Bruins head coach Bruce Cassidy's shootout lineup was a real head-scratcher. Here's a look at the skaters chosen:

Chris Wagner: No goal
Brad Marchand: No goal
Charlie Coyle: Goal
Charlie McAvoy: No goal

The lack of speed and creativity with the puck made Panthers goalie Sam Montembeault's job too easy. Take a look for yourself in the highlights below:

The most curious absence from the above list is David Pastrnak, who leads the league with 16 goals and is tied for second place in scoring with 31 points. Pastrnak is just 3-for-19 in shootouts for his career, but despite this lack of success, he absolutely should be one of the first two shooters in this format, especially when the opposing team has its backup goalie in net, as was the case Wednesday night. The most talented players should be on the ice with the game on the line, and Pastrnak is without question the B's most skilled offensive player. 

Cassidy explained after why Pastrnak wasn't involved in his team's latest shootout loss.

"(Bruins goalie coach) Bob (Essensa) has information on that," Cassidy told reporters. "One thing Bob suggested -- we were going to use Wagner. There was maybe more shooters than dekers against this goalie coming in, but Charlie (Coyle) scored in the shootout shooting. You know, we put Coyle in and recommended shooting. Pasta tends to like to deke, so that’s why we went away from him. He’s been a little bit cold lately in the shootout, so give some other guys an opportunity that we feel can finish. Charlie McAvoy definitely has but didn’t happen."

Pastrnak has shot in two of the three shootouts this season. Jake DeBrusk has taken part in only one. David Krejci didn't shoot in the one game he's played in that ended with a shootout. Patrice Bergeron has zero shootout attempts despite scoring 70 goals over his last 147 games. Bergeron's nine shootout goals are tied for the team lead with Marchand since the beginning of 2012-13. Even defenseman Zdeno Chara deserves a look in the shootout with his powerful slap shot.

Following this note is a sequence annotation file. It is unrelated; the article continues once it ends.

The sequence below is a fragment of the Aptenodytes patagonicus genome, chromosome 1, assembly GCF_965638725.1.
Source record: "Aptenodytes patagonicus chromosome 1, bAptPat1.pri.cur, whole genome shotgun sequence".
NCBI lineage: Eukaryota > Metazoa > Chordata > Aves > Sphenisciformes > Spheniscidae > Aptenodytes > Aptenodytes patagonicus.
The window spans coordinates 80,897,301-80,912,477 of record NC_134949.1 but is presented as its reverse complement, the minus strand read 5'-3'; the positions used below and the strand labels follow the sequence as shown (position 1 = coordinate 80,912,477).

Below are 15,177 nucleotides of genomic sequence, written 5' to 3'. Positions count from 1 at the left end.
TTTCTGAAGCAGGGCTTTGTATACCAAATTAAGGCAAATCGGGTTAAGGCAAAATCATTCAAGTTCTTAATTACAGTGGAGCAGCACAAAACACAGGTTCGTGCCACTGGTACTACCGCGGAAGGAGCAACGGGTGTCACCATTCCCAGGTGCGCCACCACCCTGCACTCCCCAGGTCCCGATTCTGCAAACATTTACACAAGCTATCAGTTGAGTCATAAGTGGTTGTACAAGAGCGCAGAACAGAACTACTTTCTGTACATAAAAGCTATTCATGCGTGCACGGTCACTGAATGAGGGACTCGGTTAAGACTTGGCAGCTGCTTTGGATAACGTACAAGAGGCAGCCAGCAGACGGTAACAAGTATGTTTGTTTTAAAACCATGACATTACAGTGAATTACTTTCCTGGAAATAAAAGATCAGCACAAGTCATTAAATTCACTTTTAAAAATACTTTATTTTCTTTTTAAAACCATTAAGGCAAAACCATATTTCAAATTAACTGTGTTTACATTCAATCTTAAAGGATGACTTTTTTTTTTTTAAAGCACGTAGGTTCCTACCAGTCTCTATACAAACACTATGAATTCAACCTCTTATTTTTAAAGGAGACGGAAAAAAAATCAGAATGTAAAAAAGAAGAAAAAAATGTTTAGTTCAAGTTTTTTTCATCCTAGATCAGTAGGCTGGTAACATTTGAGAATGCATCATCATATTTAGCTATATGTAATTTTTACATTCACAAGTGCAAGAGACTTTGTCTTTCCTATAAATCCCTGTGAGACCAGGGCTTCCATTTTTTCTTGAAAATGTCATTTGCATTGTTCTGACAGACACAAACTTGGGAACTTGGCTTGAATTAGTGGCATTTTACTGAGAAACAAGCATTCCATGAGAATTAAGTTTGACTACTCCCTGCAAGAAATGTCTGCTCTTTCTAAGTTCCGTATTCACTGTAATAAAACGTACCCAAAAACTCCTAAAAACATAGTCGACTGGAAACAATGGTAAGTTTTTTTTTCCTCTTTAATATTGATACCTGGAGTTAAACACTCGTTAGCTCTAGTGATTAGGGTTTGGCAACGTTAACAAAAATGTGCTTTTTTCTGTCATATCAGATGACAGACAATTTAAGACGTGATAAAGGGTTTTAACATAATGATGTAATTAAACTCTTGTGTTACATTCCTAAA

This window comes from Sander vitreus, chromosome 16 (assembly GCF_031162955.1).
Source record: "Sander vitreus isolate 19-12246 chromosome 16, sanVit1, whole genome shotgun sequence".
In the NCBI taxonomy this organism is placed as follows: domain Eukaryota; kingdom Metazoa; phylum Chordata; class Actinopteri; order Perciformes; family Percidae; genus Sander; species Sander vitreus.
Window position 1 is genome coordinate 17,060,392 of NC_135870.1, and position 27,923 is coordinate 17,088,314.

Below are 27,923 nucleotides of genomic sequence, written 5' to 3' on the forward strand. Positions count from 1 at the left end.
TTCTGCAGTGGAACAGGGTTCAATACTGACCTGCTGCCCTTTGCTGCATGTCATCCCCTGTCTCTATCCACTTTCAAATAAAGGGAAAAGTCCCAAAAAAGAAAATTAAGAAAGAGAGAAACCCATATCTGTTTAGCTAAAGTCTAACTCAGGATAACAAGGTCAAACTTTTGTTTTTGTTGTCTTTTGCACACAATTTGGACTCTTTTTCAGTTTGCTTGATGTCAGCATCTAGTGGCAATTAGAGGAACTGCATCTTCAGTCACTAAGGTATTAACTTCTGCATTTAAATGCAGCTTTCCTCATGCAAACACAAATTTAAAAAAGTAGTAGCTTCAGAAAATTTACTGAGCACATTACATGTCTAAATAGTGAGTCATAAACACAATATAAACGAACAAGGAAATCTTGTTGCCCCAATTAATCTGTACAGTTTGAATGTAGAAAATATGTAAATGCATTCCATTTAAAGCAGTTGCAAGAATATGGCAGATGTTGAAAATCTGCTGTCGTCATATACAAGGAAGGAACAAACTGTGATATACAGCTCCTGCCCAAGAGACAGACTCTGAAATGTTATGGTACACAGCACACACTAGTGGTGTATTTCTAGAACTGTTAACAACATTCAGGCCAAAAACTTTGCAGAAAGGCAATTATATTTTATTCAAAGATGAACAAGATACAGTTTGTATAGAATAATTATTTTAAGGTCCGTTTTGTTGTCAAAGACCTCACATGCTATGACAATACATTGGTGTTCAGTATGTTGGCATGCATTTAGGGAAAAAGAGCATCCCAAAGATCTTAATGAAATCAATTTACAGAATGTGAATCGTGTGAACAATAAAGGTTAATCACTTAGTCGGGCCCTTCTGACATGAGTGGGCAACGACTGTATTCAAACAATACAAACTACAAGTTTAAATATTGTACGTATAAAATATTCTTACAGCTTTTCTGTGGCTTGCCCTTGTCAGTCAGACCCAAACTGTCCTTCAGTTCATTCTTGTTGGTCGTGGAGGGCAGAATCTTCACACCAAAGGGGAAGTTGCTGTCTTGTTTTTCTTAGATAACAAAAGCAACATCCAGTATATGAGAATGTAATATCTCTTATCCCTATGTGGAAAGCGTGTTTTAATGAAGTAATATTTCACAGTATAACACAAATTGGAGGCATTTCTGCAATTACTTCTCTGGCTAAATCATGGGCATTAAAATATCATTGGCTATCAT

Let's be clear: shootouts aren't a new problem for the Bruins.

They actually ranked as the third-best shootout team during the 2011-12 season with 19 goals on 38 attempts, but it's been all downhill since then. The Bruins are dead last in the league with a 20.7 shooting percentage (49-for-237) in shootouts over the last eight seasons, including the current campaign.

We can complain all day about the shootout and say it's a gimmick, and that might be true, but the fact remains it's a very important part of today's NHL. The Bruins' lack of success in the shootout won't hurt them in the Stanley Cup playoffs, but it could end up costing them the most desirable seed if the current trend isn't reversed soon. Consistently putting the most skilled offensive players on the ice would be a good way to remedy the situation.

Joe Haggerty: The root causes of this alarming Bruins skid>>>